Young guns bid to show Ireland’s got talent

Ireland rugby supporters will be offered a glimpse of the future should they bite the bullet and pitch up at Thomond Park this evening when Declan Kidney’s side face Fiji (5:30pm).

In the wake of a fifth Test defeat in-a-row last weekend in Dublin, a 16-12 reverse against South Africa, a non-cap match against tier-two opposition may be something of a hard sell in these straitened times and, up to yesterday afternoon, just 14,500 tickets had been sold for the 28,000-capacity stadium.

Yet the national team has decamped to Limerick with a starting XV comprising uncapped backs Craig Gilroy, Luke Marshall and Paddy Jackson and six more players with fewer than 10 Test appearances, leading attack coach Les Kiss to believe there are many persuasive arguments to convince the rugby public to get behind what he views as an exciting and exuberant young Ireland.

“I think it’s a real good opportunity to come out and see young guys pull on a green jersey and you’d like to think they’ll acquit themselves well to wear it again more often,” Kiss said yesterday as IRFU officials announced tickets will be on sale at Thomond Park right up until kick-off with kids accompanied by adults gaining free admission.

“There’s been an injection in this whole campaign of a new group. There’s a new group that are stepping up to the mark, and who are starting to say we have to take responsibility where we take this team in the future. So there’s fusion of those things at the moment and it’s quite exciting.

“We understand that we haven’t been winning. It hurts us and it doesn’t sit well. It doesn’t. But on the other side of it you have to recognise what these guys are doing on a daily basis and to go into team rooms and the meetings, and the enthusiasm and the morale that is there. We need to get that win and we know that, and it’s as serious as that for us. We want to get that win because we know that if we just get through that the players will just gain a bit of momentum from that, so I encourage people to come out and have a look at this match. There’s some exciting young players and there’s some exciting older players as well.”

One of those older, more established players, Munster lock Donnacha Ryan, was forced to withdraw from the matchday squad yesterday due to flu-like symptoms but has been replaced on the bench by Mike McCarthy, whose man of the match performance last Saturday has inspired Connacht team-mate John Muldoon to try and emulate him, even in the unfamilliar openside position on the Ireland back row.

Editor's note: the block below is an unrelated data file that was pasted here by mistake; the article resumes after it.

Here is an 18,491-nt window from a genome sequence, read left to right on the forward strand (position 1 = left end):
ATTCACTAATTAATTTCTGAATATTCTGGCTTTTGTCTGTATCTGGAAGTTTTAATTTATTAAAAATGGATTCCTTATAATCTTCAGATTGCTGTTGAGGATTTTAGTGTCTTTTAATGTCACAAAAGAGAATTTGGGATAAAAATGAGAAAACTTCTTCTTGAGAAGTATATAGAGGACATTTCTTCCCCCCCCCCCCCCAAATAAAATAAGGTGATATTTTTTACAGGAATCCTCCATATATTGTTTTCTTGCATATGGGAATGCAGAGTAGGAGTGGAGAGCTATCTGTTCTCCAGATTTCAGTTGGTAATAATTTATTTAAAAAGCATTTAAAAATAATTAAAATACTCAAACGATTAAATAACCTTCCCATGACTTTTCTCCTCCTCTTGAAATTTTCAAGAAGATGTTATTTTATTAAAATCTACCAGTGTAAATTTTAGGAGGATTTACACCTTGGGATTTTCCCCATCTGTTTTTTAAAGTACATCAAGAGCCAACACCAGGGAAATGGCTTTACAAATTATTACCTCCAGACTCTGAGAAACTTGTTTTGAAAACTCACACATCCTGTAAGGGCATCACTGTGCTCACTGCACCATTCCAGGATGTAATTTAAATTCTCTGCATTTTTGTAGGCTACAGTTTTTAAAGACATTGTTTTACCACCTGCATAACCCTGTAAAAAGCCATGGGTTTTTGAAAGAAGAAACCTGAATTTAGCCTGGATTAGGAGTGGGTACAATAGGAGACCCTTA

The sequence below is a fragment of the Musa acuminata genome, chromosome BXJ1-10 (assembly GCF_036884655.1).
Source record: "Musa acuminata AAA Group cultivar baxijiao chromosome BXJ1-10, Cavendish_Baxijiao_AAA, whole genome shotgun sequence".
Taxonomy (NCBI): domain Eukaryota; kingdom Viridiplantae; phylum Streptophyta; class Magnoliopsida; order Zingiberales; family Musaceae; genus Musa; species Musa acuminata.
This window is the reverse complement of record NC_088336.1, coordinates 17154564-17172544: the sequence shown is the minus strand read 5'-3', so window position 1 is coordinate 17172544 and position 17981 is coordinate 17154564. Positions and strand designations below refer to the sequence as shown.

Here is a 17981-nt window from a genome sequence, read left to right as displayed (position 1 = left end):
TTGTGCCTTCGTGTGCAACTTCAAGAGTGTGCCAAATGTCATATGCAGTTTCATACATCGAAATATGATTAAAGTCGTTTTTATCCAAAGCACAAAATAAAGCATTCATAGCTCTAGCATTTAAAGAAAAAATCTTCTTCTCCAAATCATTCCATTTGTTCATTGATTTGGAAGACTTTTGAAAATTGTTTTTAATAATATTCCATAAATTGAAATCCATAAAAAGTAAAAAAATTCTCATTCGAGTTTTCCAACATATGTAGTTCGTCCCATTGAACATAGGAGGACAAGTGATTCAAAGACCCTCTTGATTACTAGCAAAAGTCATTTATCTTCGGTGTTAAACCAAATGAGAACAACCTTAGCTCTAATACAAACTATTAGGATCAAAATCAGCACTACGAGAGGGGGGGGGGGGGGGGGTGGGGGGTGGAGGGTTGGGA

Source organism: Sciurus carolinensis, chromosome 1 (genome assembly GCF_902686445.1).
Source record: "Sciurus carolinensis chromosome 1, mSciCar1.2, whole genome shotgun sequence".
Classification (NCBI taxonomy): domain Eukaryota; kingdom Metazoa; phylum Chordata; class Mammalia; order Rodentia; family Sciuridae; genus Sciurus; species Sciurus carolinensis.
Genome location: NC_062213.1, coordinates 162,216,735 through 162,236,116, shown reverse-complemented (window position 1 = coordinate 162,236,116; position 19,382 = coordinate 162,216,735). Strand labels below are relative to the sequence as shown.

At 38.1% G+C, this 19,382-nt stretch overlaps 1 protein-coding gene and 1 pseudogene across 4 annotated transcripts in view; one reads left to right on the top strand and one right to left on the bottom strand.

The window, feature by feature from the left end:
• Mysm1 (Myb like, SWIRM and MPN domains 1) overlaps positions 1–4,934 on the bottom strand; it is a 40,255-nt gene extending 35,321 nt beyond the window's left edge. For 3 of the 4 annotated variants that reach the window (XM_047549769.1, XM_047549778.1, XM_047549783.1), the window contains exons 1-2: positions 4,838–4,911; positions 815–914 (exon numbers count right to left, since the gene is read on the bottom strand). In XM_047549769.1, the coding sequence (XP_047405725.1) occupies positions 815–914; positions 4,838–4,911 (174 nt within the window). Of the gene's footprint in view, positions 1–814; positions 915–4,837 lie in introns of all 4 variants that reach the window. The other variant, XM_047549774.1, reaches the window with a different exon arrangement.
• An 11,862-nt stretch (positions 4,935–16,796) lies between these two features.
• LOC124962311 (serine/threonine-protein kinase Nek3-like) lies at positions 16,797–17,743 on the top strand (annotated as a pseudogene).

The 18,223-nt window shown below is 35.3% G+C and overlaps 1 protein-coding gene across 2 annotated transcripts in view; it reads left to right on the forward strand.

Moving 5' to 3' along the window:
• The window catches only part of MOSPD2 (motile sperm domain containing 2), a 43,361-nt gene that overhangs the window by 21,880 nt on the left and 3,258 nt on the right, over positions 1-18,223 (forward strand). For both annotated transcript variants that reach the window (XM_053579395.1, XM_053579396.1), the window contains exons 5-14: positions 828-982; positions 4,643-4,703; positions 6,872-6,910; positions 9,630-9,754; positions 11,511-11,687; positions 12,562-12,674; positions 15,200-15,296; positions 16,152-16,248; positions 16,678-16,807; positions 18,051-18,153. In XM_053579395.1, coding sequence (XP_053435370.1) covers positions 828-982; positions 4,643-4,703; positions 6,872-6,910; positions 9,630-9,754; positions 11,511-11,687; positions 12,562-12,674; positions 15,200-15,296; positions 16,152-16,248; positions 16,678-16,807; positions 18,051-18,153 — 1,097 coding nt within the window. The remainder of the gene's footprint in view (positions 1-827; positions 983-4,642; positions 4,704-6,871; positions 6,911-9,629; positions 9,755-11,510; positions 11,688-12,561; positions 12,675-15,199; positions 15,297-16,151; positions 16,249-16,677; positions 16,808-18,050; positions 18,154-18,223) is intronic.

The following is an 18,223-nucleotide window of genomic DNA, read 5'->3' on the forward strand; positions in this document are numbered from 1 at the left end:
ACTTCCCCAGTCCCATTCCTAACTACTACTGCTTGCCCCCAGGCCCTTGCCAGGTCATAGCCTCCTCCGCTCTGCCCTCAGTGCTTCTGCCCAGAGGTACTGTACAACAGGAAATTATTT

“Obviously the fact that Macca did so well last week, it’s a bit of a pat on the back for him and a lot of the lads are looking forward to bringing in their provincial form with them,” said 29-year-old Muldoon. “I’m no different. I’m looking forward to the challenge.”

No disrespect to Muldoon intended but it is the younger generation that will attract most attention against a near full-strength Fijian side this evening.

Fly-half Jackson, 20, and 21-year-old duo Marshall, at inside centre, and wing Gilroy have been contributors to Ulster’s unbeaten start to the new season and since arriving into the Ireland camp this month, along with provincial team-mate and back row Iain Henderson and Munster’s young loosehead prop Dave Kilcoyne, both of whom made Test debuts last weekend, have more than caught the imagination of Kidney and his coaching staff, Kiss included.

“There seems just to be this uninhibited enthusiasm about going out there and putting on the Irish jersey in a way that they can represent themselves well and each other well,” Kiss said.

“No fear? I’m not sure if it’s quite that. I think there’s always a fear that exists and I think it’s a healthy fear. I wouldn’t say it’s anxiety but a fear and an enthusiasm and if we create the right momentum and get on the front foot the way we’d like to I would suggest that the space would be available for them to express themselves the way they’d like to.”

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